by mosquitoes, blackflies, horse flies, blue flies, and chiggers.
I have met people
of German, Italian, French, Spanish, Finnish, and Indian origins who still
use their native languages every day.
I have been passed
by a hundred thousand cars, and I have passed a hundred pedestrians.
These are all interesting
facts, but they don't mean anything. My 42 days of traveling can't be translated
into statistics or explained in a summary. The meaning of them is burned
into me as by a brand and will mark my mind for the rest of my life as
surely as this birthmark on my arm marks my body.
Canton - St. Louis,
130 miles, July 8.
IN ST. LOUIS:
[While in St. Louis for a week, I continued to write about cycling-related
The other day,
my brother-in-law, his family, and I went by car to see Johnson's Shut-Ins,
one of the sights of the type I have been careful to avoid. The shut-ins
consist of a formation of rhyolite that passes across a stream bed. The
stream couldn't wear through the rhyolite as quickly as through the surrounding
rock and so it had to cut channels along any available faults to continue
flowing. As a result, the stream now flows through half a dozen canals
in the rock formation.
The shut-ins would
have been a nice place to visit if it hadn't been named a scenic spot;
it had, so there were hundreds, if not thousands, of people everywhere.
Because of the cars, dust floated through the air or settled on the tree
leaves, turning them brown.
my trip, I have had to get up at daybreak, ride most of the day with only
short stops, take care of my affairs, find time to eat along the way, finally
stop late in the afternoon, cook my dinner in spite of a plague of insects,
and go to sleep while it is still light.
I asked myself
many times while riding, "What is the one thing I'm learning from this?"
And the answer was always -- discipline. With a tenth of the energy that
kept me going every day, I could accomplish everything that I had tried
and failed to do.
I said to myself
that this trip would change me and make a different person out of me. But
now that I've stopped to rest at my sister's for some days before continuing
on, I see that it is not necessarily true.
I find that I am
not only wasting minutes and hours, but days. My goal is to make each moment
significant in some way. I may be doing something that I need to do, or
I may be gazing out the window, but unless I am doing what I need to do
as effectively and efficiently as I can, and unless I am seeing something
through that window, my time is wasted. Being lazy means not only not working
but not enjoying as well.
temperature here has stayed over 100 for the last five days now and over
90 for the last three weeks. Whenever I exert much, my body runs with sweat,
and my clothes look as if they had been splashed with water. When I sit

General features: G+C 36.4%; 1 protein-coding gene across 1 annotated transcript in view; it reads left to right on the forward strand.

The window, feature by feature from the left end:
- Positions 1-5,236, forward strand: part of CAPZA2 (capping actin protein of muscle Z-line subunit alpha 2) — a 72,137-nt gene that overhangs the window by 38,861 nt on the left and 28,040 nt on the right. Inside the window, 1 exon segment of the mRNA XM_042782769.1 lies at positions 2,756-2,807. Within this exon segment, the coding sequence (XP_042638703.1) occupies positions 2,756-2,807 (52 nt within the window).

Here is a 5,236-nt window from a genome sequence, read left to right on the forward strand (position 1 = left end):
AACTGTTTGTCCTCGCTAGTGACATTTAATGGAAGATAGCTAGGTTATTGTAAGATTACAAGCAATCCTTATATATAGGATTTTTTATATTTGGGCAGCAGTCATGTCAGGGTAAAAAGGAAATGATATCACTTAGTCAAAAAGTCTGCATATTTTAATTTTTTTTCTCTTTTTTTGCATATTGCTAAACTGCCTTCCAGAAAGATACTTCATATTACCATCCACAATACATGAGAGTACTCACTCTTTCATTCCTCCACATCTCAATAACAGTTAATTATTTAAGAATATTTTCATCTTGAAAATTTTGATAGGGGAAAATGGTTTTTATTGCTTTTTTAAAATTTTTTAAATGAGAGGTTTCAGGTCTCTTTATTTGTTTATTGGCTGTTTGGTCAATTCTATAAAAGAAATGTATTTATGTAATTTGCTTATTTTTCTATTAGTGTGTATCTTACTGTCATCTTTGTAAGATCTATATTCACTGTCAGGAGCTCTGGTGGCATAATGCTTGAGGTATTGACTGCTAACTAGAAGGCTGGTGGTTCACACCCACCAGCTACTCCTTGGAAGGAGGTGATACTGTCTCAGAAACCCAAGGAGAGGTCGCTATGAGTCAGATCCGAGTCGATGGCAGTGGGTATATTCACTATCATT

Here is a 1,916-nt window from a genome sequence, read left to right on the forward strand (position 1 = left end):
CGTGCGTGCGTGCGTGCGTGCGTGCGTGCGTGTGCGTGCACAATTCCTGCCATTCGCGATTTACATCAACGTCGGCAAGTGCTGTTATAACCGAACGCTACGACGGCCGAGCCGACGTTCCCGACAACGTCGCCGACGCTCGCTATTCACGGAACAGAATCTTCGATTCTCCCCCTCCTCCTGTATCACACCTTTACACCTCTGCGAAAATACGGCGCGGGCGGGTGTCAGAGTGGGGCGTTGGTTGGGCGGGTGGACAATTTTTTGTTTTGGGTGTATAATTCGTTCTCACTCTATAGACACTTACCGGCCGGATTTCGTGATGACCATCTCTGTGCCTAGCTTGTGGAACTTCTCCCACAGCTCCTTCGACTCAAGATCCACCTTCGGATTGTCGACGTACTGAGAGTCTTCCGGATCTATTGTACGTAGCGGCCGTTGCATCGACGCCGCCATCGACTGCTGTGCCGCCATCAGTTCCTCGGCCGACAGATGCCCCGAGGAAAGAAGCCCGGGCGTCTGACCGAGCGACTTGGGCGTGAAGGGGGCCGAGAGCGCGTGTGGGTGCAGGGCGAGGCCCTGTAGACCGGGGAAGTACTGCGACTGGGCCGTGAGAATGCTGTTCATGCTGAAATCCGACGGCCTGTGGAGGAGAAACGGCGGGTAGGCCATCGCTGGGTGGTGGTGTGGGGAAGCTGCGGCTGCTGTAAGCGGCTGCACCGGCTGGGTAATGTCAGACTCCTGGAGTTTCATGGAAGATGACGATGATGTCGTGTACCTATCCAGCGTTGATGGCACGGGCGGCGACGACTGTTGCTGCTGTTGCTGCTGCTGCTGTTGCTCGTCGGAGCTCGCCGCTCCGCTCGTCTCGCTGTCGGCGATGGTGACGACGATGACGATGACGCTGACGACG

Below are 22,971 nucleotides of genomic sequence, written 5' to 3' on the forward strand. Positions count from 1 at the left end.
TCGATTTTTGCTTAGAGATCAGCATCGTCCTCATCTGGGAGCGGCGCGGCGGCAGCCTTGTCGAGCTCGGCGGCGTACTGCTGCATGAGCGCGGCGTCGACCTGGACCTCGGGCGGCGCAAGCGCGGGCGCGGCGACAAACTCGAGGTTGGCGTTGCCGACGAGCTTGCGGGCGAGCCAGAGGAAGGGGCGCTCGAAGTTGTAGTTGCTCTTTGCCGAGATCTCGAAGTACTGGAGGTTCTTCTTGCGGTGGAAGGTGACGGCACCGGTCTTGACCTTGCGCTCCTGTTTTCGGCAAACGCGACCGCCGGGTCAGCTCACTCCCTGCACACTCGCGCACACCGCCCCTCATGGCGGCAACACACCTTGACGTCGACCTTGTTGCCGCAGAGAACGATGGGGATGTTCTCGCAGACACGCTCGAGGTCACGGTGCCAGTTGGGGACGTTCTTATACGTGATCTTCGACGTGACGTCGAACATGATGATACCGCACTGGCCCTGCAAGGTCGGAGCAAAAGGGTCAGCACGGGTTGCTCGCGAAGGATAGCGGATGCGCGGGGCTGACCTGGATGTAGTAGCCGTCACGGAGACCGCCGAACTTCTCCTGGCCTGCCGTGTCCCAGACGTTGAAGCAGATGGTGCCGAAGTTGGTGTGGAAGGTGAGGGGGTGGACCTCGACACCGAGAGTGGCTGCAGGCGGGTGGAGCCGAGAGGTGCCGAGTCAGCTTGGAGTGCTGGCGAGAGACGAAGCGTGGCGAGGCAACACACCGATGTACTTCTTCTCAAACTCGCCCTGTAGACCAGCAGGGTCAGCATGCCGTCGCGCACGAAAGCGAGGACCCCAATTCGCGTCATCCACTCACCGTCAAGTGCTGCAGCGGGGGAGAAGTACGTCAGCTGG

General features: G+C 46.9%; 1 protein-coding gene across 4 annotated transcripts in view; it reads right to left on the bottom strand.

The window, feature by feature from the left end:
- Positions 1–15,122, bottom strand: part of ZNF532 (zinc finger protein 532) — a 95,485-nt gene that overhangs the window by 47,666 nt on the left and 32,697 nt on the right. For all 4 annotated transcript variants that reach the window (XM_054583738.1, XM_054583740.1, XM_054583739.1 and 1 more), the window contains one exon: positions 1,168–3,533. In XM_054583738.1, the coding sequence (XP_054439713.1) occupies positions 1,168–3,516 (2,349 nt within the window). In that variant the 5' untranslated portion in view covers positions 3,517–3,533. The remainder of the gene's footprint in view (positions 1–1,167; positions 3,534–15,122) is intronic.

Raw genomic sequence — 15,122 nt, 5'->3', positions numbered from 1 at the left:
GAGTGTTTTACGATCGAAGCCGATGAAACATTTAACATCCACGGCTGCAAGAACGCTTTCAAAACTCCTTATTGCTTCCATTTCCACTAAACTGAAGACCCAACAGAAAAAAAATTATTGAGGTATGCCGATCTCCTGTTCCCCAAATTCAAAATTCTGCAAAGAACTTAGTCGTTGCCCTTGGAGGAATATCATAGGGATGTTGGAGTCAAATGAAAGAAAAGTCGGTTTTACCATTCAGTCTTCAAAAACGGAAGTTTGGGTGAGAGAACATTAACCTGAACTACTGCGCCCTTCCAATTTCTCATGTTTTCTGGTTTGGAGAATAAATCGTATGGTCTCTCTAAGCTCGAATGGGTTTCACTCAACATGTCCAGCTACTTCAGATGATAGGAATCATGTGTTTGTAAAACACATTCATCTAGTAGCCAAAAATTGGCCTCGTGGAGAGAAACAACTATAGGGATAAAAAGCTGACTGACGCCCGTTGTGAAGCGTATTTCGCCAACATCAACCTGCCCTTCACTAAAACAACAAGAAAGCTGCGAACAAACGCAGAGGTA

down to rest, I make the couch wet, and as I write, my hands are damp and
leave spots and stains on the paper. When I get a drink of water, it's
warm and sometimes even feels hot. At night, I am soaked in my bed.
Everyone who has
an air conditioner is running it constantly, and those who don't have them
are thinking of buying. One person told us that she had been running her
air conditioner all morning and had never lowered the temperature below
The use of so many
air-conditioners has overloaded the power system. and so the electric company
is cutting off power, first in one suburb, then in another. So far, 350,000
people have been without power at one time or another. This was the only
alternative to a massive power failure as in New York.
The hospitals in
the city are overcrowded with people seeking treatment from heat exhaustion,
and some people are even dying.
oldest nephew Joey is six years old, four feet tall, weighs 47 pounds,
and has just finished kindergarten. His daddy taught him how to ride a
bicycle at the same time I was traveling through Indiana.
Since I have come
to St. Louis, Joey and I have been riding together around the subdivision,
him leading and me following on the outside, where I can give instructions.
He looks cute pedaling in front of me, with his little body swaying back
and forth on his twenty-inch bike as he rides. So far he has reached the
fabulous speed of 20 miles per hour.
Because he's had
little experience outside of riding in the backyard or down the street
with his daddy running beside him, he's learned a lot these past few days.
He can now steer well, turn without falling, keep on the road and in his
own lane, stop without being told for stop signs, and get started on a
In order to train
him better, I decided to take him on a short tour. We started down Sulphur
Springs Road at two in the afternoon. It was a nicely wooded route, although
I think Joey was too busy pedaling and steering to notice. I tried to show
him how to pedal on the front part of his feet and how to rush a hill,
but he had to push his bike up many of them nonetheless. We tried to make
it as far as the Merrimack River, but I could see Joey was beginning to
get tired, and we came back.
I know quite a
few bike riders who are afraid to travel out of their neighborhood because
they feel they can't pedal very far. I cite my nephew as an example of